Ethical Imperatives in the Classroom

Ethical Imperatives in the Classroom

A Story by Ben

This is an essay for an application I'm filling out. I'd like feedback, but this essay is mostly a reflection on a difficult situation I faced recently.


People with authority over others often face difficult decisions. Teachers often arbitrate their students’ conduct and assignments in the classroom, making decisions rooted in theories of classroom management and educational pedagogy. Sometimes, however, these decision-making responsibilities present ethical quandaries for which no amount of education or training can prepare a person. Certain responsibilities place the teacher in a position where doing the correct thing and doing the easy thing could not possibly be more divergent. When faced with the decision to fail a student for not attending class or to let him pass, I chose the former because, though I would be the only person to know of my decision, failing the student was the ethical choice to make.

            I teach English as a Second Language (ESL) as well as first-year and developmental composition at Eastern Kentucky University. When the quarter ends in the ESL department, each teacher tallies student attendance and grades and is responsible for reporting the results. One student in particular earned a passing grade, even made an ‘A’ on his final exam, but was truant to the point of failure. Per our department’s regulations and the requirements of his student visa, he was to fail; he had the skills to graduate into the next level of classes�"but he did not meet the attendance requirement. No one would know if I were to “forget” a few absences, except me.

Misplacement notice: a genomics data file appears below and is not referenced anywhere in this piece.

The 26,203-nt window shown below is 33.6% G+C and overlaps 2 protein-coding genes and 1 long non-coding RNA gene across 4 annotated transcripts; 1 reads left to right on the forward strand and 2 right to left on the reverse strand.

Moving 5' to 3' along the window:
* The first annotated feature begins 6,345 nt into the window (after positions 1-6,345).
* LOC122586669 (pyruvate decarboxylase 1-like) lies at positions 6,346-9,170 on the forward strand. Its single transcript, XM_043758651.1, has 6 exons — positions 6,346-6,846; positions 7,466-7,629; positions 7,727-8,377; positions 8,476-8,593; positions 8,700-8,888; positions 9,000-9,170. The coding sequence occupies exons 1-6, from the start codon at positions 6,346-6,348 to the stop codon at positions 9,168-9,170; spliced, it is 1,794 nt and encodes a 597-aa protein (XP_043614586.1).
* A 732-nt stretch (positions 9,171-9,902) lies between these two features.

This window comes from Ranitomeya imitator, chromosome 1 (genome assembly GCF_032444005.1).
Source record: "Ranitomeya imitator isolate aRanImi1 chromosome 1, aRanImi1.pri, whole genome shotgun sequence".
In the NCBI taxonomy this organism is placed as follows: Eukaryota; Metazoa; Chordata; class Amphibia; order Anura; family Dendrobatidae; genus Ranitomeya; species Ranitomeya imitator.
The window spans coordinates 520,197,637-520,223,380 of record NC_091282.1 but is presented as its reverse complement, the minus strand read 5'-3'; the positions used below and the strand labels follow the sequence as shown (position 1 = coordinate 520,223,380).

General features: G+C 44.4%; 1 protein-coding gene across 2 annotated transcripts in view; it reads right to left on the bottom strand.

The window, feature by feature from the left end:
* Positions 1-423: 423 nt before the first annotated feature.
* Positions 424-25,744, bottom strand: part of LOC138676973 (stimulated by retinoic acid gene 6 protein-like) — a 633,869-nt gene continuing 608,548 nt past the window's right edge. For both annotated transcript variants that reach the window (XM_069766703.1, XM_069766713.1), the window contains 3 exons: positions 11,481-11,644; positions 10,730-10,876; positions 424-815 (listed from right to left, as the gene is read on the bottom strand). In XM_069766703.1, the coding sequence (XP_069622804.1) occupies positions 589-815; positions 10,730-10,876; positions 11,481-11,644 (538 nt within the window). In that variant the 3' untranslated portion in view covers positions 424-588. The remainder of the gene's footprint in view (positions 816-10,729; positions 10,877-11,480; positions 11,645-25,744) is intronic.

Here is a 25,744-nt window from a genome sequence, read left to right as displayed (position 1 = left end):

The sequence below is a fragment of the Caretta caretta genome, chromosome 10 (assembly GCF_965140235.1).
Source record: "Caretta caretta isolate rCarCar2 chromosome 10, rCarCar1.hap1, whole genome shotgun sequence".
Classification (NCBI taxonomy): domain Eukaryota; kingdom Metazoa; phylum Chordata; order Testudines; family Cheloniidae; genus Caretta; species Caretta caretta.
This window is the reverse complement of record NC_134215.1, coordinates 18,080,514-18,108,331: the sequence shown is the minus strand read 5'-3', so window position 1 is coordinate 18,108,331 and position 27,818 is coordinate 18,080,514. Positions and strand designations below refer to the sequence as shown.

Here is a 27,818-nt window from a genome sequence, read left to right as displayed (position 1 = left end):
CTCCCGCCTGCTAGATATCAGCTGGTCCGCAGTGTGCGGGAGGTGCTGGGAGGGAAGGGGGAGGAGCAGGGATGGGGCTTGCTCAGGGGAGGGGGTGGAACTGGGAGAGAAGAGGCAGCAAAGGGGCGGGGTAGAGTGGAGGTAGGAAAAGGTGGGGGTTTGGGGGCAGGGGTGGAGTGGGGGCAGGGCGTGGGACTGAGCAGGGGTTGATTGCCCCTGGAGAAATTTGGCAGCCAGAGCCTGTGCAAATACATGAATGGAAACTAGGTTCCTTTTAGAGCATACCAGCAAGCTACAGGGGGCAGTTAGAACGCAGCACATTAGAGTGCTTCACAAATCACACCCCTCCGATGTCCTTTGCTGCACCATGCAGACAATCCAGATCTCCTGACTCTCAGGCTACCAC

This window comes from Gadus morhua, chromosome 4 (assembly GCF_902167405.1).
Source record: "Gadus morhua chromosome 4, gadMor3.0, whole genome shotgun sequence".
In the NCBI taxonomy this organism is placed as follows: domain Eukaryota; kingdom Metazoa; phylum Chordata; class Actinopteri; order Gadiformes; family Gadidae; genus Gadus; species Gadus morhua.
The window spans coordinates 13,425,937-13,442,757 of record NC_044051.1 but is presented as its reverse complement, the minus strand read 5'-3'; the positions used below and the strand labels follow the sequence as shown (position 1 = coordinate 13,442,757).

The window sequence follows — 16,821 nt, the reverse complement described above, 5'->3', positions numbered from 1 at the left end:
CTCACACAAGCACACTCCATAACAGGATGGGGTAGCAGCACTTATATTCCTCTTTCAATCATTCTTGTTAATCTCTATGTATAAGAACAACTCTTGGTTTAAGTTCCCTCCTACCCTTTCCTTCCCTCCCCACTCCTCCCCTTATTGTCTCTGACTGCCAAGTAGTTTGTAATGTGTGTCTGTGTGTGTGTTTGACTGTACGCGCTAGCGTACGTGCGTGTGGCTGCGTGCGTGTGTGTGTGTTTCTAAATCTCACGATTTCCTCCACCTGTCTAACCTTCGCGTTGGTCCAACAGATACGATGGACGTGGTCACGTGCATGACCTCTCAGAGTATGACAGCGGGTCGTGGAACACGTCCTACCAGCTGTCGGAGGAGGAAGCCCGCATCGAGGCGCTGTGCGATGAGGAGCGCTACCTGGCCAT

The desire to skew my data in favor of my student soon welled-up in my stomach, but I knew it was unethical; no matter how I analyzed the student’s attendance, it was impossible to argue that he had earned a passing attendance grade. At the end of the quarter, I told my ‘A’ student he had missed too much class and that I could not recommend him for promotion.

            He begged me for leniency, begged me to fudge his attendance grade, do him a favor because�"as he told me time and again when I warned him of his truancy�"he had learned his lesson. Clearly he hadn’t, and I remained steadfast in my decision to not promote him. After he stormed off, my next task was to inform my supervisor of the situation.

            Due to the volume of his absences, my supervisor told me the student had to be dismissed from the program. He could not legally remain in the United States as a student and would have to return to his home country until he could find another intensive ESL program.

            My first inclination would have been easier, but it would not have been ethical. As a teacher, it is my responsibility to serve my students while obeying the regulations and by-laws of my department. After finding out that the student would be dismissed, I went to my office and stared abjectly at the wall. It was one of the most difficult decisions I had ever made, but it was the ethical one: other students with similar attendance problems had been dismissed. Perhaps my decision not to ‘let it slide’ could help him in the future. Next time, perhaps he will listen when his teacher warns him.

© 2011 Ben

My Review

Would you like to review this Story?
Login | Register


That would be a very difficult situation to be in. Given the severity of the consequences (dismissal of the program, revocation of his visa), that would be a horrible position to be in. However, following the parameters of the program was absolutely the right thing to do. Bending the rules, even once, places you on a slippery slope that it is difficult, if not impossible, to climb back up.

Posted 12 Years Ago

Considering that the student was very much informed of the ramifications of his actions and still disregarded... You did the right thing in my opinion. With no reasoning behind the missing of classes - that shows blatant disrespect.

Posted 12 Years Ago

Share This
Request Read Request
Add to Library My Library
Subscribe Subscribe


2 Reviews
Added on March 2, 2011
Last Updated on March 2, 2011



Richmond, KY

Most of my fiction is grounded in reality but seldom remains there. more..

No Good Deed No Good Deed

A Story by Ben

Schlencant Schlencant

A Poem by Ben